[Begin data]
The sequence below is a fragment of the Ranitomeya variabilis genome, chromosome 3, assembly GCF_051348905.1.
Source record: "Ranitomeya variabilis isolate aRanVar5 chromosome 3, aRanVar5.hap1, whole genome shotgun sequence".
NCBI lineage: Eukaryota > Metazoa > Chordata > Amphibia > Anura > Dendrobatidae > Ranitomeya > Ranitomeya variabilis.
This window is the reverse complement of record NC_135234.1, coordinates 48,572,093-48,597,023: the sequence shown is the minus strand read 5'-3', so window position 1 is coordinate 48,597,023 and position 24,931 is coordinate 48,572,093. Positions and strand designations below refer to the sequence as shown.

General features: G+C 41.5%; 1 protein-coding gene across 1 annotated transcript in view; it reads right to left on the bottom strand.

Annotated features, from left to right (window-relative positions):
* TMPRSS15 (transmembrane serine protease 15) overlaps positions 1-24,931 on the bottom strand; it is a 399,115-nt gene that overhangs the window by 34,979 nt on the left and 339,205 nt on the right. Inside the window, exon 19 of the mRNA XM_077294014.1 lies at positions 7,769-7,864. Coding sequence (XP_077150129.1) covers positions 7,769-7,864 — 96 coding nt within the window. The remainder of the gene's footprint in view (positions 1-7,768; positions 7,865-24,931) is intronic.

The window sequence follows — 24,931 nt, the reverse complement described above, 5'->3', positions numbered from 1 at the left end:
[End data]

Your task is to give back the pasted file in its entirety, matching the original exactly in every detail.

The sequence below is a fragment of the Ranitomeya variabilis genome, chromosome 3, assembly GCF_051348905.1.
Source record: "Ranitomeya variabilis isolate aRanVar5 chromosome 3, aRanVar5.hap1, whole genome shotgun sequence".
NCBI lineage: Eukaryota > Metazoa > Chordata > Amphibia > Anura > Dendrobatidae > Ranitomeya > Ranitomeya variabilis.
This window is the reverse complement of record NC_135234.1, coordinates 48,572,093-48,597,023: the sequence shown is the minus strand read 5'-3', so window position 1 is coordinate 48,597,023 and position 24,931 is coordinate 48,572,093. Positions and strand designations below refer to the sequence as shown.

General features: G+C 41.5%; 1 protein-coding gene across 1 annotated transcript in view; it reads right to left on the bottom strand.

Annotated features, from left to right (window-relative positions):
* TMPRSS15 (transmembrane serine protease 15) overlaps positions 1-24,931 on the bottom strand; it is a 399,115-nt gene that overhangs the window by 34,979 nt on the left and 339,205 nt on the right. Inside the window, exon 19 of the mRNA XM_077294014.1 lies at positions 7,769-7,864. Coding sequence (XP_077150129.1) covers positions 7,769-7,864 — 96 coding nt within the window. The remainder of the gene's footprint in view (positions 1-7,768; positions 7,865-24,931) is intronic.

The window sequence follows — 24,931 nt, the reverse complement described above, 5'->3', positions numbered from 1 at the left end: